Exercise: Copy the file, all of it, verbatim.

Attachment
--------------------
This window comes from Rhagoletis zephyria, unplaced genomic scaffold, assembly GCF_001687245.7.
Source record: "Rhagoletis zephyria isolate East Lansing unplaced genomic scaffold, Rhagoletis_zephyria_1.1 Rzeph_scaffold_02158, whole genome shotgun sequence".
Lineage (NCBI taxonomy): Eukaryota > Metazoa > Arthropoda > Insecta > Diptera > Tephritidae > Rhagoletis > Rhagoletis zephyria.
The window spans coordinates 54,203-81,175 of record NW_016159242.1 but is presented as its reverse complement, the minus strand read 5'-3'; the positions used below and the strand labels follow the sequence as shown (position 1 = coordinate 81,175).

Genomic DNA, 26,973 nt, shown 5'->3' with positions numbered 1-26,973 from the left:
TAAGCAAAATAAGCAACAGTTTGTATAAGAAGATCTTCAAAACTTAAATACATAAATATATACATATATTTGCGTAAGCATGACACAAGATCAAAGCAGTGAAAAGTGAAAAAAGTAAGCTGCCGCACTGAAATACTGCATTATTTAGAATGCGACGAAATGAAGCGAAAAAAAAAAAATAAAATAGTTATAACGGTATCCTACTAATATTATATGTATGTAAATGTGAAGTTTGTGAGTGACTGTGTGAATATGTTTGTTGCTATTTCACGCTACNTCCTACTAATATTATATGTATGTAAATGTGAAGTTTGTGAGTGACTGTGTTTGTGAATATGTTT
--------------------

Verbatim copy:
This window comes from Rhagoletis zephyria, unplaced genomic scaffold, assembly GCF_001687245.7.
Source record: "Rhagoletis zephyria isolate East Lansing unplaced genomic scaffold, Rhagoletis_zephyria_1.1 Rzeph_scaffold_02158, whole genome shotgun sequence".
Lineage (NCBI taxonomy): Eukaryota > Metazoa > Arthropoda > Insecta > Diptera > Tephritidae > Rhagoletis > Rhagoletis zephyria.
The window spans coordinates 54,203-81,175 of record NW_016159242.1 but is presented as its reverse complement, the minus strand read 5'-3'; the positions used below and the strand labels follow the sequence as shown (position 1 = coordinate 81,175).

Genomic DNA, 26,973 nt, shown 5'->3' with positions numbered 1-26,973 from the left:
TAAGCAAAATAAGCAACAGTTTGTATAAGAAGATCTTCAAAACTTAAATACATAAATATATACATATATTTGCGTAAGCATGACACAAGATCAAAGCAGTGAAAAGTGAAAAAAGTAAGCTGCCGCACTGAAATACTGCATTATTTAGAATGCGACGAAATGAAGCGAAAAAAAAAAAATAAAATAGTTATAACGGTATCCTACTAATATTATATGTATGTAAATGTGAAGTTTGTGAGTGACTGTGTGAATATGTTTGTTGCTATTTCACGCTACNTCCTACTAATATTATATGTATGTAAATGTGAAGTTTGTGAGTGACTGTGTTTGTGAATATGTTT